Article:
I will be testifying tomorrow before the House Judiciary Committee on President Donald Trump’s assertion of executive privilege and congressional oversight. The Hearing will be held 10 a.m. on Wednesday, May 15th, in Room 2141 in the Rayburn House Office Building.
Attorney General William P. Barr has assigned John H. Durham, the United States Attorney in Connecticut, to investigate the origins of the Russia Investigation. The country remains divided over the Russian Investigation with many questions raised as to political influence and targeting. Durham is a former special prosecutor with a long and distinguished record at the Justice Department, including prior investigations into CIA abuses of detainees and internal corruption. Besides, he has one of the most intense official photos in government that I have ever seen.
I have been critical of the notion that a defendant may not always be permitted the opportunity to present evidence in their defense, especially the affirmative defenses of necessity and self-defense. Yet in a case recently before the Washington State Court of Appeals, Division One, The Court held that in a particular case, a defendant charged in shutting down an oil pipeline to draw attention to environmental hazards posed by such industry–he is entitled to argue before the court his actions were necessary to protect the environment and common good of the people.
While this case received nearly no attention in the recent media, the effects of this ruling can be both of benefit to the defendant and the environmental protection cause, but could also open some doors to those seeking to excuse criminal behavior using specious necessity claims.
Attorney General William Barr has faced considerable criticism over his press conference before the release of the Special Counsel report. Many have objected that his account seemed designed as a prebuttal to the report to support Trump. While I disagree with the extent of the criticism, I can see why there are such objections. Yet, the one person who one would not expect to hear from would be former Attorney General Eric Holder who was viewed as a highly political and intensely loyal member of the President Barack Obama’s cabinet. That reputation was highlighted when Holder proclaimed that he was “I’m still the president’s wingman.” Yet, Holder went public this week to remind Barr that he is “the people’s lawyer, not the president’s lawyer.”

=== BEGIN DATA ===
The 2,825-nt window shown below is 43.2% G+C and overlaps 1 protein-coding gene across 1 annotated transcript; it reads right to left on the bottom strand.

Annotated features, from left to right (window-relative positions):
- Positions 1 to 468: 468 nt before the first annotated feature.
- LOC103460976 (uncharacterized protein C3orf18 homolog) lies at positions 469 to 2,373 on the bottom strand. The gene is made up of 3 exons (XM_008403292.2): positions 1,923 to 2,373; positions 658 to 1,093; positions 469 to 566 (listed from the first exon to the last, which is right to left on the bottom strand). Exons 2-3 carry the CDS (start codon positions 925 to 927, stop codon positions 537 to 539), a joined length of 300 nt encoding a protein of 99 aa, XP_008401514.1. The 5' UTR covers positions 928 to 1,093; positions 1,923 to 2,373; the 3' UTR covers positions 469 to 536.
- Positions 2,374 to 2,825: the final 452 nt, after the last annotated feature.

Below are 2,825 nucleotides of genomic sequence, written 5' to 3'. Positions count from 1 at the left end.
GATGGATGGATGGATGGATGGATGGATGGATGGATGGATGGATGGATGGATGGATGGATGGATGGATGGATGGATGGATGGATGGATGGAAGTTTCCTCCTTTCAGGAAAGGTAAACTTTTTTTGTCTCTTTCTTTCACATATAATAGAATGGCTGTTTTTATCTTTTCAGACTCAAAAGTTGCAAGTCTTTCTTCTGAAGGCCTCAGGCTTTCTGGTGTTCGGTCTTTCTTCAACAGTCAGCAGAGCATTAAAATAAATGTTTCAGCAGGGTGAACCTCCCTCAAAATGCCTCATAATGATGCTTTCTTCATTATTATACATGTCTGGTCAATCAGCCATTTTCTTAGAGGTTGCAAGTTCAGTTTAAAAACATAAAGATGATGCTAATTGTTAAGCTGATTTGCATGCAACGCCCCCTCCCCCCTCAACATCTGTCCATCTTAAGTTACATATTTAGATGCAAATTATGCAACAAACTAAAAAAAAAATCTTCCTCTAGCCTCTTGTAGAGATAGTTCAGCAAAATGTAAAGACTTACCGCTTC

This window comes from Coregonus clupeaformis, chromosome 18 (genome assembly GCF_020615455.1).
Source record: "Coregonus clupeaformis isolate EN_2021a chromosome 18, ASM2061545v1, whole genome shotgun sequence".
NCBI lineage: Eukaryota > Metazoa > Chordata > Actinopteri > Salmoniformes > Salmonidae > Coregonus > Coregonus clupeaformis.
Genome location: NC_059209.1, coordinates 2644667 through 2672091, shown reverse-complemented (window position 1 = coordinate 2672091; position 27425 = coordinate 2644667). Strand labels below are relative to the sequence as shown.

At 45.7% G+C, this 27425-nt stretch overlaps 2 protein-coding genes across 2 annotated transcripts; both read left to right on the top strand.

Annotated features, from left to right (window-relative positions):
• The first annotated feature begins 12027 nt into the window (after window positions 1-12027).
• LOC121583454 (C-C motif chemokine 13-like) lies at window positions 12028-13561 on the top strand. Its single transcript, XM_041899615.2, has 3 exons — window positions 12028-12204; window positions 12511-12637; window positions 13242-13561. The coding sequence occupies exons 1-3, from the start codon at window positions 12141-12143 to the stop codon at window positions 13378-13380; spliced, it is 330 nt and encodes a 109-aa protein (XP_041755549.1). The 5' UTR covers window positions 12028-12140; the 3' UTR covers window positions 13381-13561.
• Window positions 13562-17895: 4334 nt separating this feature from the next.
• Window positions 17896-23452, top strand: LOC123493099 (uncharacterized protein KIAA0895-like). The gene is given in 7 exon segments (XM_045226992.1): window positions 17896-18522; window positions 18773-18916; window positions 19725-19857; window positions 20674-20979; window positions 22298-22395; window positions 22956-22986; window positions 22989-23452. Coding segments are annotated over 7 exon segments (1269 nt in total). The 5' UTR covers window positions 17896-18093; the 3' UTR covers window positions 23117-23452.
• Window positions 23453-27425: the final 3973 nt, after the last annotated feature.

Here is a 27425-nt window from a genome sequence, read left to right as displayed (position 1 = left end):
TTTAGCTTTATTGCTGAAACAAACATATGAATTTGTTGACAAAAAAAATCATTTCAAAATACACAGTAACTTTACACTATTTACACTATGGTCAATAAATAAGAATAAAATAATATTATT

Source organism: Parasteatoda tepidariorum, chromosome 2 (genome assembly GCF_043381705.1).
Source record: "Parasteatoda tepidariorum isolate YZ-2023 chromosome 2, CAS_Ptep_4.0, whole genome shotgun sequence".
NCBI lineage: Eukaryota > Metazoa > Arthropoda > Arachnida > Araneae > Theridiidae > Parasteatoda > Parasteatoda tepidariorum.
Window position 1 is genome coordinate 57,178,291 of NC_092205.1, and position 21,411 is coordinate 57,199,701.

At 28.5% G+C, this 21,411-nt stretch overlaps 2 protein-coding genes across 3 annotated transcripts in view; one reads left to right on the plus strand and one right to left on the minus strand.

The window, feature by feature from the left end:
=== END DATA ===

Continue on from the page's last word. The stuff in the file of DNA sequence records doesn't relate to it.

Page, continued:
If President Donald Trump has had a couple of lousy weeks, it is still considerably better than the experience of his son-in-law Jared Kushner. Not only has the media reported (and the White House has not denied) that Trump overruled his security and legal advisers in ordering a clearance for Kushner, but Kushner is the subject of a new book and confirms earlier accounts that he was the mastermind behind the disastrous decision to fire former FBI Director James Comey. What is striking about the account in Vicky Ward’s new book, Kushner, Inc. is how clueless Kushner (and by extension the President) seemed about the likely response to the firing. With every other advisor, including Steve Bannon, warning of the inevitable backlash and disaster, Trump went with Kushner and fired Comey. The result was the Special Counsel appointment. Had Trump let Comey finish the investigation and then fired him, the Russian investigation would have likely ended many months ago.
With everyone waiting for the expected news of the submission of the report of Special Counsel Robert Mueller, there remains a remarkably unresolved question of what Attorney General Bill Barr can actually give to Congress. I have previously discussed how giving the report to Congress would require the redaction of a host of information under privacy, classification, and executive privilege rules. However, the threshold question is what the statute contemplates. The answer is: not much.
While President Donald Trump has been criticized for his pressuring of Justice officials like former Attorney General Jeff Sessions and others, he has actually selected highly qualified people for vacancies in the Department. That was the case with Attorney Bill Barr and that is the case with the nomination this week of U.S. Attorney Jessie Liu as Associate Attorney General of the United States. Liu, 46, is an exceptionally well qualified nominee and, just as Trump has been rightfully criticized for some of his actions, he should be praised for this nomination. (For full disclosure, Liu is married to one of my colleagues, Michael Abramowicz.)